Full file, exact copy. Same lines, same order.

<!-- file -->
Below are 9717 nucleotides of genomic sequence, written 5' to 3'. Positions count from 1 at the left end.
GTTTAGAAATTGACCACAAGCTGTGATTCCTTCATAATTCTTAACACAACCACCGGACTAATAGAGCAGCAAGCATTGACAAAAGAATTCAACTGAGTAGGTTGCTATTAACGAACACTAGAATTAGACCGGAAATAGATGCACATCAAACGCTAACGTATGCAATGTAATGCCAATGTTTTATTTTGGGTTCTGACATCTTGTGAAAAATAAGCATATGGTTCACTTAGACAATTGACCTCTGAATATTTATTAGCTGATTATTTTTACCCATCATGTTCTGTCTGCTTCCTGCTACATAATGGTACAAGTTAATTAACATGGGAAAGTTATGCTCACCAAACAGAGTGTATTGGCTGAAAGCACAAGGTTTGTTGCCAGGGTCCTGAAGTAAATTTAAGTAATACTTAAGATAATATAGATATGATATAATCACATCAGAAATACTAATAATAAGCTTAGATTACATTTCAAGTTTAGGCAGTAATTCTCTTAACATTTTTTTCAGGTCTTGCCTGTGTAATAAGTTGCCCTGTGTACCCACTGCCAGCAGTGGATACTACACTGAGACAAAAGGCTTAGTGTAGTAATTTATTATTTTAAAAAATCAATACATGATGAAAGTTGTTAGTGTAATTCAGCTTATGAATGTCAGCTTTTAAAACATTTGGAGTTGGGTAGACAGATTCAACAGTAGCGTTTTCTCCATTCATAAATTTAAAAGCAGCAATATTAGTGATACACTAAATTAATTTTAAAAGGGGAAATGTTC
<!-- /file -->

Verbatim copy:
Below are 9717 nucleotides of genomic sequence, written 5' to 3'. Positions count from 1 at the left end.
GTTTAGAAATTGACCACAAGCTGTGATTCCTTCATAATTCTTAACACAACCACCGGACTAATAGAGCAGCAAGCATTGACAAAAGAATTCAACTGAGTAGGTTGCTATTAACGAACACTAGAATTAGACCGGAAATAGATGCACATCAAACGCTAACGTATGCAATGTAATGCCAATGTTTTATTTTGGGTTCTGACATCTTGTGAAAAATAAGCATATGGTTCACTTAGACAATTGACCTCTGAATATTTATTAGCTGATTATTTTTACCCATCATGTTCTGTCTGCTTCCTGCTACATAATGGTACAAGTTAATTAACATGGGAAAGTTATGCTCACCAAACAGAGTGTATTGGCTGAAAGCACAAGGTTTGTTGCCAGGGTCCTGAAGTAAATTTAAGTAATACTTAAGATAATATAGATATGATATAATCACATCAGAAATACTAATAATAAGCTTAGATTACATTTCAAGTTTAGGCAGTAATTCTCTTAACATTTTTTTCAGGTCTTGCCTGTGTAATAAGTTGCCCTGTGTACCCACTGCCAGCAGTGGATACTACACTGAGACAAAAGGCTTAGTGTAGTAATTTATTATTTTAAAAAATCAATACATGATGAAAGTTGTTAGTGTAATTCAGCTTATGAATGTCAGCTTTTAAAACATTTGGAGTTGGGTAGACAGATTCAACAGTAGCGTTTTCTCCATTCATAAATTTAAAAGCAGCAATATTAGTGATACACTAAATTAATTTTAAAAGGGGAAATGTTC